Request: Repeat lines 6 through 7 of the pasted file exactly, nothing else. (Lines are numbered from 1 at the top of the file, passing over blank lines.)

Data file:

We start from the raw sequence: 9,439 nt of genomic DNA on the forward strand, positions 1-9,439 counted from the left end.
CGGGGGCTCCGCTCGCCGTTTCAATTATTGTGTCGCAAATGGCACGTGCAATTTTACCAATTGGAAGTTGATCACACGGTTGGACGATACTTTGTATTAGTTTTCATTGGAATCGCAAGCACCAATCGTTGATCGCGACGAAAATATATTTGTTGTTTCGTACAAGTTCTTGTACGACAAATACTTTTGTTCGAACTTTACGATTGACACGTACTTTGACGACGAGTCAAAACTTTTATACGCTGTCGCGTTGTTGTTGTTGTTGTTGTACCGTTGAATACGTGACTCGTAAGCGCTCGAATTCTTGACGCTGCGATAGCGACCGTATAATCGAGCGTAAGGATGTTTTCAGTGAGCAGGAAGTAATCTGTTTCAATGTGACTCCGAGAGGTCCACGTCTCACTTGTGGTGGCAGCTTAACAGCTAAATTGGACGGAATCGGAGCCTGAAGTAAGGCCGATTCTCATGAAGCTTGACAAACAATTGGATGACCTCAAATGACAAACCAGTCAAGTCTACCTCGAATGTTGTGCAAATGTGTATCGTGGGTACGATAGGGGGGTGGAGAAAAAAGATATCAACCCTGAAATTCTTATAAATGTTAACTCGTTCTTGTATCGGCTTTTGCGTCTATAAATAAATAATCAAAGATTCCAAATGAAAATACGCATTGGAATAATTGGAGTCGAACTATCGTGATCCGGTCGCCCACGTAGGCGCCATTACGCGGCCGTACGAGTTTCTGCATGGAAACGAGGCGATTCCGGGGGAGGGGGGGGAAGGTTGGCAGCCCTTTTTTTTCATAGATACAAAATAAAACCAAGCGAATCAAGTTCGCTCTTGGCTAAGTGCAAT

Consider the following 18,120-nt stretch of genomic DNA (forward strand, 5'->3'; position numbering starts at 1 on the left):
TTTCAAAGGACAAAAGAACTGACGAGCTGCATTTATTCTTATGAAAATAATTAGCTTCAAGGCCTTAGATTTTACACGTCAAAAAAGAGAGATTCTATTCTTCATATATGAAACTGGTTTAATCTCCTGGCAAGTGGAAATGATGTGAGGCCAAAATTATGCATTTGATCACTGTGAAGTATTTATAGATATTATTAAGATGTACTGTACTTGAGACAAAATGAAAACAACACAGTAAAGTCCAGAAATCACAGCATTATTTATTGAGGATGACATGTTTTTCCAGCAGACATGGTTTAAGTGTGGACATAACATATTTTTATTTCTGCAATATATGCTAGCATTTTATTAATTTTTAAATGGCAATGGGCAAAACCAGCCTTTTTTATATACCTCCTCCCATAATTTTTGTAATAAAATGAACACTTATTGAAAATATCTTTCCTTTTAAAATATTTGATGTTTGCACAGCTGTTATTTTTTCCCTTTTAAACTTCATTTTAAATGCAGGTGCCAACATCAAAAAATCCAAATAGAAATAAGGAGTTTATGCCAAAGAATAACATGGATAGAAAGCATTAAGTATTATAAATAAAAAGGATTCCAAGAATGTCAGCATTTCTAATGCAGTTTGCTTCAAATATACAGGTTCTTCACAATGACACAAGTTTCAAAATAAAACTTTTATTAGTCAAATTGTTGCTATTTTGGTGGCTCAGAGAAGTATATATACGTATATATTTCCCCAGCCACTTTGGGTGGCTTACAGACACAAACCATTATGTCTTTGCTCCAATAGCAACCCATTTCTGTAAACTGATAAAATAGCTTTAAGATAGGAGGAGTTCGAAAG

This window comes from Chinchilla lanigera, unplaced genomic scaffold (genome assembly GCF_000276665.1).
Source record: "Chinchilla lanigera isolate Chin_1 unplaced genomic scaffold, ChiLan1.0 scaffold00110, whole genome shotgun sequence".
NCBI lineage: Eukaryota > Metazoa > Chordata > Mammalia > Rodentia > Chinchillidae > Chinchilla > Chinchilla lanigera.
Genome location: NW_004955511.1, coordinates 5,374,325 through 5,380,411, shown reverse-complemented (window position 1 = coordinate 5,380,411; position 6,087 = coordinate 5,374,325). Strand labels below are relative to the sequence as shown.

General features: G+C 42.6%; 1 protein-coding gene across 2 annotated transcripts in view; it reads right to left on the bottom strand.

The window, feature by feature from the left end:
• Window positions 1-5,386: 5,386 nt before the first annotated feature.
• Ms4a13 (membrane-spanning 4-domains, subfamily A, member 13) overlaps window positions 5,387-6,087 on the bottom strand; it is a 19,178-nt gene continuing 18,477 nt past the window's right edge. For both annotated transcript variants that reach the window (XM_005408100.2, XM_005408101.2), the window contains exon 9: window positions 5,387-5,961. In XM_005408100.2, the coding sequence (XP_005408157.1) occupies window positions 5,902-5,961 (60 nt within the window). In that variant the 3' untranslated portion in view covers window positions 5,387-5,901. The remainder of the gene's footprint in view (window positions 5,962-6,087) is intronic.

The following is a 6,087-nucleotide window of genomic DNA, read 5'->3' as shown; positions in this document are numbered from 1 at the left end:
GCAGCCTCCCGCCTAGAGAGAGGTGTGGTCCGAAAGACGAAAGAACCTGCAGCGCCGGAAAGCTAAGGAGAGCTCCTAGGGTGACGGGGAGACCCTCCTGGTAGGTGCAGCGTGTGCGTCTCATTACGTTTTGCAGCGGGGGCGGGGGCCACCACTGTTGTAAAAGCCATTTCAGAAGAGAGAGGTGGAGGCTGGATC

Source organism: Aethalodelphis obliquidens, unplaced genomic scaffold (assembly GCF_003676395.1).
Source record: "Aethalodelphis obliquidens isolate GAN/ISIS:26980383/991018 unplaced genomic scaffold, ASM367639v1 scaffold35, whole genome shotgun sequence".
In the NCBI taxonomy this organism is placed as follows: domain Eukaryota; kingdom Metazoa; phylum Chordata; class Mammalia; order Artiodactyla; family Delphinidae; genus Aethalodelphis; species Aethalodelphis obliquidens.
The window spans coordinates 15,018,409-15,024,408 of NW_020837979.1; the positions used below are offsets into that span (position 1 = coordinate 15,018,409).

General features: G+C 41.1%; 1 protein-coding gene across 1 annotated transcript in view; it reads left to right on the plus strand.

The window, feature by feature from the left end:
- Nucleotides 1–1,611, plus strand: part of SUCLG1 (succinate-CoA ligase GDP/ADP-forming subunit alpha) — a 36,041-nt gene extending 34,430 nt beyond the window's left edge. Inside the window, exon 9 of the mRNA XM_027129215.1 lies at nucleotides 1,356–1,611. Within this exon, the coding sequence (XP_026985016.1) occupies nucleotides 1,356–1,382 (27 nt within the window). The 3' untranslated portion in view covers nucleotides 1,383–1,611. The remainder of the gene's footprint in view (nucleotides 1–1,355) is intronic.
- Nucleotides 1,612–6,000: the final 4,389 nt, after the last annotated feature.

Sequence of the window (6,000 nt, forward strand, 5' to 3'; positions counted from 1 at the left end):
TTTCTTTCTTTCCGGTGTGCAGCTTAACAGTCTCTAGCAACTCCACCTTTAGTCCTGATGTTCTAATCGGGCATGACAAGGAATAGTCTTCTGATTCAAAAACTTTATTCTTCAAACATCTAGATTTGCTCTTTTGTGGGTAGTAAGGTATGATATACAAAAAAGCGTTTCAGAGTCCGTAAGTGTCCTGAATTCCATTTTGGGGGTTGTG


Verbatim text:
Source record: "Chinchilla lanigera isolate Chin_1 unplaced genomic scaffold, ChiLan1.0 scaffold00110, whole genome shotgun sequence".
NCBI lineage: Eukaryota > Metazoa > Chordata > Mammalia > Rodentia > Chinchillidae > Chinchilla > Chinchilla lanigera.